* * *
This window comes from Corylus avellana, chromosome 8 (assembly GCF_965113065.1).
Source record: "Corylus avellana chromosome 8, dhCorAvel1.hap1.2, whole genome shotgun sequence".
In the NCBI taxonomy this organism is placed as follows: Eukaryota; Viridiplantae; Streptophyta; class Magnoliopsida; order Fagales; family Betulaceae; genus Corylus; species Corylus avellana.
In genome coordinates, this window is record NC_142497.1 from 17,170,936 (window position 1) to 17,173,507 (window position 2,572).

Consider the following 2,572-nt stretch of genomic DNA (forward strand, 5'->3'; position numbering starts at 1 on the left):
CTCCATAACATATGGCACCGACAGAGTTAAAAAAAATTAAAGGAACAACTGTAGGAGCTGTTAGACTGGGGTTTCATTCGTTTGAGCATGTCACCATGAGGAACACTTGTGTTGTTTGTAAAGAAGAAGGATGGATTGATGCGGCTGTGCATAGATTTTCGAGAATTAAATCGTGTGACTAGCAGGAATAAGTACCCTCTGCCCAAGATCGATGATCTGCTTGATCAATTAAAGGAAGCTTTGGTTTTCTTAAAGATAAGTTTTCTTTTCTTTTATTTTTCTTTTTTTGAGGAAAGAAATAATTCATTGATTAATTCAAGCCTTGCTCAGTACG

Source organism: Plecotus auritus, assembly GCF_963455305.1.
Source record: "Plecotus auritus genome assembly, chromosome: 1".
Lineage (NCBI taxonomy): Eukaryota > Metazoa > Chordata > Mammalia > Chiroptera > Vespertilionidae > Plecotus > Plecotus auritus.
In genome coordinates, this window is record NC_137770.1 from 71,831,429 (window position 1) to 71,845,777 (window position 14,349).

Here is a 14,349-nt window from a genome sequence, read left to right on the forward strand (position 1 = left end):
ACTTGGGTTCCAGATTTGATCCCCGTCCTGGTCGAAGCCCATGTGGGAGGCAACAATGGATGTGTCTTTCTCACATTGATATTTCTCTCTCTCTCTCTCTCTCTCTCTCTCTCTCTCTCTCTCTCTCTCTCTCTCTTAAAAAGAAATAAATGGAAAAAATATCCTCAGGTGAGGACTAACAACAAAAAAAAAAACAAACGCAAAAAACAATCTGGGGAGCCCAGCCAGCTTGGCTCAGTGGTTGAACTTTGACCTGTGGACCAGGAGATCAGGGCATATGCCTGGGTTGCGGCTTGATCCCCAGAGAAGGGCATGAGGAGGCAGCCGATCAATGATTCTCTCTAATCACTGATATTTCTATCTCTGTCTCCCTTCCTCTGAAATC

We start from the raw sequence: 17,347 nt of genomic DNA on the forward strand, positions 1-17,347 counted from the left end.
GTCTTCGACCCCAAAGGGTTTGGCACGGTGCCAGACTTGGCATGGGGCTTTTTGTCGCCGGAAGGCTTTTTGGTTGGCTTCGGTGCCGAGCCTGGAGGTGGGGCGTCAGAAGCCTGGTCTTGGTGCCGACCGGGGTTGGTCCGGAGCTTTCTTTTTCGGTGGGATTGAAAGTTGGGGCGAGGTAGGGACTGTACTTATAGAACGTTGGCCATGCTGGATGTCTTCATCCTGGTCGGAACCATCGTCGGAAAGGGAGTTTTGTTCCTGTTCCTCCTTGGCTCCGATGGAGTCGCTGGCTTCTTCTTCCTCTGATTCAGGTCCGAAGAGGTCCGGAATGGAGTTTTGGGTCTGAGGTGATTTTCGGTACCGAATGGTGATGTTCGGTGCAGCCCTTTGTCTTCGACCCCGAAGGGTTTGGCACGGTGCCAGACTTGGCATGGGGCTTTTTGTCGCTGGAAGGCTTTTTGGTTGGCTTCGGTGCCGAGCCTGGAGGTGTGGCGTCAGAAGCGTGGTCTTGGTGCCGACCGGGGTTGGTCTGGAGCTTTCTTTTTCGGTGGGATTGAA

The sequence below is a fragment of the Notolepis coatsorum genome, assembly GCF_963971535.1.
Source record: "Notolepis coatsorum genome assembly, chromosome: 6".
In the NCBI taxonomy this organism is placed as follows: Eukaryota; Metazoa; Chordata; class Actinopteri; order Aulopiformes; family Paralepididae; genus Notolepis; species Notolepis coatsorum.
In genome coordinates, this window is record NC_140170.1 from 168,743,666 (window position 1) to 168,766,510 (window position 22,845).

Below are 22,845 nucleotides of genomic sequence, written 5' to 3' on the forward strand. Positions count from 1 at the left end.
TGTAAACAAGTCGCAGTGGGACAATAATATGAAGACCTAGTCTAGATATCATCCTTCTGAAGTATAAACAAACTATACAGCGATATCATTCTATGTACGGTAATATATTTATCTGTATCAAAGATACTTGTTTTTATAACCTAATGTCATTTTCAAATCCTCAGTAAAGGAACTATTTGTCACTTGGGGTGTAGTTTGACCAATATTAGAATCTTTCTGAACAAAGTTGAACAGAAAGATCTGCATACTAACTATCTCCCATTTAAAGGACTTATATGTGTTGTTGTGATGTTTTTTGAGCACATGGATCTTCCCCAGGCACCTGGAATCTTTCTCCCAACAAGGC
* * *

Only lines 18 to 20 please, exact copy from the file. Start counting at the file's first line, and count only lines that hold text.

In genome coordinates, this window is record NC_140170.1 from 168,743,666 (window position 1) to 168,766,510 (window position 22,845).

Below are 22,845 nucleotides of genomic sequence, written 5' to 3' on the forward strand. Positions count from 1 at the left end.
TGTAAACAAGTCGCAGTGGGACAATAATATGAAGACCTAGTCTAGATATCATCCTTCTGAAGTATAAACAAACTATACAGCGATATCATTCTATGTACGGTAATATATTTATCTGTATCAAAGATACTTGTTTTTATAACCTAATGTCATTTTCAAATCCTCAGTAAAGGAACTATTTGTCACTTGGGGTGTAGTTTGACCAATATTAGAATCTTTCTGAACAAAGTTGAACAGAAAGATCTGCATACTAACTATCTCCCATTTAAAGGACTTATATGTGTTGTTGTGATGTTTTTTGAGCACATGGATCTTCCCCAGGCACCTGGAATCTTTCTCCCAACAAGGC